Fortress at Lavardin

The considerable remains of a Château, one of France’s finest examples of feudal military architecture, occupies a rocky limestone salient above the village. The fortress is vast, once covering four hectares and accessed only by a Gothic bridge that spans a deep ravine. It was the principal stronghold of the Counts of Vendôme in the 12th Century, forming the border between the Plantagenet’s and the Capetian Kings of France. In 1188, Henry II of England and his son, Richard Coeur-de-Lion (Lionheart) made an attempt to take the Château, but unable to breach the triple ring of ramparts and massive towers, they turned away defeated. In 1448 the Treaty of Lavardin was signed here between Charles VII and the English. During the Wars of Religion, the troops of the Catholic League won control of the castle in 1589, only for it to be recaptured the following year by the Prince of Conti, a King Henri IV loyalist. Henri ordered the castle be dismantled to prevent further religious squabbles and the stone was plundered to build local houses. Despite the ruined state, the château still gives the impression of solid impregnability.

Frescos, Prieuré Saint-Genest

In the village, the Prieuré Saint-Genest, built in Romanesque style with a square belfry porch, has well preserved mural paintings which date from between the 12th and 16th Century.


Le Loir at Montoire

This is quiet provincial market town straddling the Loir. It too has an 11th Century château that lies in ruins on the south bank of the river; just a few kilometres along from the fortress of Lavardin. Off the market square (markets are on Wednesday and Saturday) lies the Romanesque chapel of St Gilles which also dates from the beginning of the 11th Century and, like Lavardin, contains many murals. However, Montoire is notorious for other reasons. On the 23rd October 1940 Adolf Hitler met Maréchal Pétain in armoured railway carriages at Montoire station. The German Chancellor tried, unsuccessfully, to persuade the head of the French Vichy government to declare war on the British.



Troglodyte existence

Rhymes with ‘No’. Trôo is a strange little village on the Loir’s north bank that has been an historical monument since 1886. It is a labyrinth of around 30 troglodyte houses and galleries with four kilometres of connecting tunnels, staircases and underground alleys, known locally as caforts (caves fortes) which have all been cut into the tufa. Until recently it was half abandoned, but was once home to 4,000 inhabitants. Its 12th Century Romanesque chapel is dedicated to Sainte-Catherine.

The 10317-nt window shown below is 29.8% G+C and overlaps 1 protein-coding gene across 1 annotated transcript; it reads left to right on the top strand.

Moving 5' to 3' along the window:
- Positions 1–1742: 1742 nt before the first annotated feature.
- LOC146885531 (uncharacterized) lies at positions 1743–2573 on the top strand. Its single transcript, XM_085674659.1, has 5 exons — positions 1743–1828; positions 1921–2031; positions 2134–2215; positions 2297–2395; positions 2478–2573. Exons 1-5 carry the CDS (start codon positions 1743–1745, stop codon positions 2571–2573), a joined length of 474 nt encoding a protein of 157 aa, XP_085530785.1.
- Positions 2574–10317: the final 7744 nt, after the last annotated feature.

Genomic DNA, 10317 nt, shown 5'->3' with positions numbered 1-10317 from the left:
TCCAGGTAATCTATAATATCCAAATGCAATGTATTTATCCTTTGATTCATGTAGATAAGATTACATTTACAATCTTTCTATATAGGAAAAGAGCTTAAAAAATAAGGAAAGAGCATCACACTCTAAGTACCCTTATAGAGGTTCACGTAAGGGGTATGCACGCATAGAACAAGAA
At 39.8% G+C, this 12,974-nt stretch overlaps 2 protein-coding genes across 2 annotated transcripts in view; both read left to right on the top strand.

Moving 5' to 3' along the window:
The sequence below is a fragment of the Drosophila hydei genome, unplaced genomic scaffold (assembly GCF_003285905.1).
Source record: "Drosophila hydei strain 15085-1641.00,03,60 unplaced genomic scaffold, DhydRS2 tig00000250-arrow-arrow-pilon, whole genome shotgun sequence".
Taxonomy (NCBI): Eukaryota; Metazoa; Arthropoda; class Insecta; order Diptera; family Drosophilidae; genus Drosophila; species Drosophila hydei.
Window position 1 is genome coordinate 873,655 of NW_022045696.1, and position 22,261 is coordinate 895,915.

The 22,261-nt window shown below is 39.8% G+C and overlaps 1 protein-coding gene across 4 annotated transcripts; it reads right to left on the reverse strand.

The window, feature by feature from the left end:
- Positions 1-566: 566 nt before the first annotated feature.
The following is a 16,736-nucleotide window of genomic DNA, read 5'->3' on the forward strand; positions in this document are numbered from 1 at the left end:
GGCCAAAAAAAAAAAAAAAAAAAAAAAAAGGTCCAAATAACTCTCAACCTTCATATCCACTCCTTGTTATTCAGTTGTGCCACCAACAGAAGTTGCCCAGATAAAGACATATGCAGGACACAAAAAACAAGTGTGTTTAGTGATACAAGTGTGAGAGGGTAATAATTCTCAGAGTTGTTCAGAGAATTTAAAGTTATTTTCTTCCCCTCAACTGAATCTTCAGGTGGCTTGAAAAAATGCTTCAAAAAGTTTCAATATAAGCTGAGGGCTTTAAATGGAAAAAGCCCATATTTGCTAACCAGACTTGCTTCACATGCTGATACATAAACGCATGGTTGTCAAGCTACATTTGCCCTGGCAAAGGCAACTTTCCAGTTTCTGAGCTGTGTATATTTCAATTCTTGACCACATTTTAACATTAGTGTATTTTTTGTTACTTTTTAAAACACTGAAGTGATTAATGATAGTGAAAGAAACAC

Château de Poncé
The existing structure was built during the second quarter of the 16th Century on the site of a medieval moated castle. It is famous for its six flight renaissance staircase and its formal gardens in which there is a retaining wall of Neo-Gothic brickwork erected in 1830. Part of the central section collapsed in 1985. There is particularly impressive dovecote with a master timber beam dating it to 1728, although it is generally accepted that the origins go back to the time of the Renaissance. There is a mechanism of rotating ladders which allows access to the 50 stories of pigeon holes above. 

Not a particularly distinguished place, despite it playing the same role as Gevrey does to Burgundy’s most renowned red wine vineyard, Le Chambertin. Perhaps if the maire were to propose to hyphenate the village with the Loir ’s own (unofficial) Grand Cru vineyard to become Lhomme-Jasnières things might be different. So, for the time being at least, the sole reason to make time to visit Lhomme is to see the small and somewhat amateur Musée du Vin that is situated in the centre of town. Created in 1985, it is crammed with interesting documents, tools and photographs. Opening times are limited; it’s only officially open during high summer, although if you have a friendly word with one of the vignerons, they may be able to arrange a fairly spontaneous visit.

Amicale du Musée du Vin
T: + 33 2 43 44 43 62

Dolmen de Maupertuis

Dolmen de Maupertuis

This Neolithic monument made up of seven huge perrons, boulders of silex, is situated on the plateau above the vines of Jasnières and well sign posted.

La Chartre-sur-le-Loir
La Chartre comes highly recommended as a base for exploring the immediate wine regions of the Coteaux du Loir and Jasnières. It’s a small place centred round the town square, but has a couple of good restaurants and bars. As at Vendôme, the river divides itself into several branches as it runs through the town. There are also the ruins of a Château here, dismantled by Henry IV in the 16th Century.